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Judge grants Idol owner permission to end contracts with the show’s creator

By | Published on Wednesday 24 August 2016

CORE

The judge overseeing the bankruptcy of ‘American Idol’ owner CORE Media has granted a motion requested by the TV producer to quash its consultancy agreements with the creator of the talent show franchise, Simon Fuller.

As previously reported, shortly after the final edition of ‘American Idol’ aired earlier this year, US-based CORE Media applied for chapter eleven bankruptcy protection, seemingly in part because of demands made by Fuller for allegedly unpaid consultancy fees. Fuller has not had an executive role at CORE – previously called CKX – for some time, but continued to consult on the shows he created that the TV business now owns, which includes ‘So You Think You Can Dance’ as well as the various ‘Idol’ franchises.

CORE has been busy negotiating with its various creditors in a bid to come out of bankruptcy. But then Fuller filed legal papers requesting access to more information about the firm’s affairs, seemingly in an attempt to derail the deal that the media company was close to reaching with its other creditors.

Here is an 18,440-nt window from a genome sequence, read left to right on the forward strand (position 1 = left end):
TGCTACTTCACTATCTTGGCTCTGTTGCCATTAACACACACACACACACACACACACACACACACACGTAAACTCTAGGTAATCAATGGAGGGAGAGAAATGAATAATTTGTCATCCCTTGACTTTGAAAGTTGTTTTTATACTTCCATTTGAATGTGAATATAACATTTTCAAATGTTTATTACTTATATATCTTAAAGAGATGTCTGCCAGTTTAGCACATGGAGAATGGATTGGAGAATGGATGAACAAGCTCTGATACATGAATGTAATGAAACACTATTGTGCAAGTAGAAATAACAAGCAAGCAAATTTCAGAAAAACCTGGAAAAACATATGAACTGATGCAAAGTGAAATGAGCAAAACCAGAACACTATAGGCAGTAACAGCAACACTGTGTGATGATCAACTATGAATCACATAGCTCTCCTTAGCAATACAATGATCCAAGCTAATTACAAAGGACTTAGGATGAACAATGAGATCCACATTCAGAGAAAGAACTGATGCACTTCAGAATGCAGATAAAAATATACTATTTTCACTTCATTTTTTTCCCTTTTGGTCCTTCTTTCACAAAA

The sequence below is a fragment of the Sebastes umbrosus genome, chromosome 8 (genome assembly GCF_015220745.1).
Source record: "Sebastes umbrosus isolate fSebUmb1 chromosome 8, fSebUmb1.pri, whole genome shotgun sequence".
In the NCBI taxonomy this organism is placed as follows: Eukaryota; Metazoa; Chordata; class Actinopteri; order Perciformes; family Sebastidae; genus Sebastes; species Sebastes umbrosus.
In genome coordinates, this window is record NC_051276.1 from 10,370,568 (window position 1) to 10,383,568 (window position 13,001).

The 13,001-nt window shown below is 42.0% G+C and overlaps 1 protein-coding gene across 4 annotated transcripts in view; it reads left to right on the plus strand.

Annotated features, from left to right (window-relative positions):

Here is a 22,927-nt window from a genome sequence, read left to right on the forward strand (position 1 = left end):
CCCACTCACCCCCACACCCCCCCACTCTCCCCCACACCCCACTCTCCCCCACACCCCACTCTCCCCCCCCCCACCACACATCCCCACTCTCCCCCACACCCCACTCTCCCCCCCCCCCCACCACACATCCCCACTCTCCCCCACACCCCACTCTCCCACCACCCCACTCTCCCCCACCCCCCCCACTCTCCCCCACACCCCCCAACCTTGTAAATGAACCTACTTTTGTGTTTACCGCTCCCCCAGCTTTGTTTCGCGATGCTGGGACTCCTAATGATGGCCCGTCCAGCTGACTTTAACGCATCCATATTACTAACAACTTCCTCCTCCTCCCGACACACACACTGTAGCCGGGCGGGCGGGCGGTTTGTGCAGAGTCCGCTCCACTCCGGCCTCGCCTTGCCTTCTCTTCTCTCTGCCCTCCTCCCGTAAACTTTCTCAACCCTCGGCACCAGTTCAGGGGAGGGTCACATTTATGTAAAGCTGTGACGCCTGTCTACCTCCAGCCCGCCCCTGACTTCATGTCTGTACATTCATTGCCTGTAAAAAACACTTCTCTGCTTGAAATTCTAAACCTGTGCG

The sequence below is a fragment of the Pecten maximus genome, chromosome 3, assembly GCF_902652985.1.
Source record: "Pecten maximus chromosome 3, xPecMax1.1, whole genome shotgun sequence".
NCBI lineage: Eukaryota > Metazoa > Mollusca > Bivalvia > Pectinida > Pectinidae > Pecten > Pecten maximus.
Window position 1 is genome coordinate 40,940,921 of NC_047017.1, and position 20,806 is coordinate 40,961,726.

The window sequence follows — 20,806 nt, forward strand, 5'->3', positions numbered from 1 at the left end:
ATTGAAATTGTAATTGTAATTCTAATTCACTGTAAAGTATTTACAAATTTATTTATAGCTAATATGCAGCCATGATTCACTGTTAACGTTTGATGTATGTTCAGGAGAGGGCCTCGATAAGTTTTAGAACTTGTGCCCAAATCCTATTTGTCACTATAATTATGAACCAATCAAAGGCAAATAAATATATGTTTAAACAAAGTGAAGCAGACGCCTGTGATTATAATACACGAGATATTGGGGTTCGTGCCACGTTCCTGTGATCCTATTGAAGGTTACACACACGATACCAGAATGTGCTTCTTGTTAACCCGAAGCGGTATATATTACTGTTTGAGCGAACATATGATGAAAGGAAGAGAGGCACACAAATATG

CORE responded by asking the bankruptcy courts for permission to cancel its agreements with Fuller, stating: “The recent decline in the debtors’ businesses, coupled with the recent conclusion of ‘American Idol’ on American broadcast television, has caused the Fuller consultancy deed to become more burdensome than beneficial”.

On Tuesday, according to The Hollywood Reporter, the judge overseeing the case granted said permission. Which is likely to further anger Fuller, who has already told the court he wants to propose his own rescue plan for CORE, as an alternative to the one being negotiated by the firm’s management, and which would likely include Fuller taking on a more hands-on role at the telly firm.

It remains to be seen how Fuller responds to the latest development.



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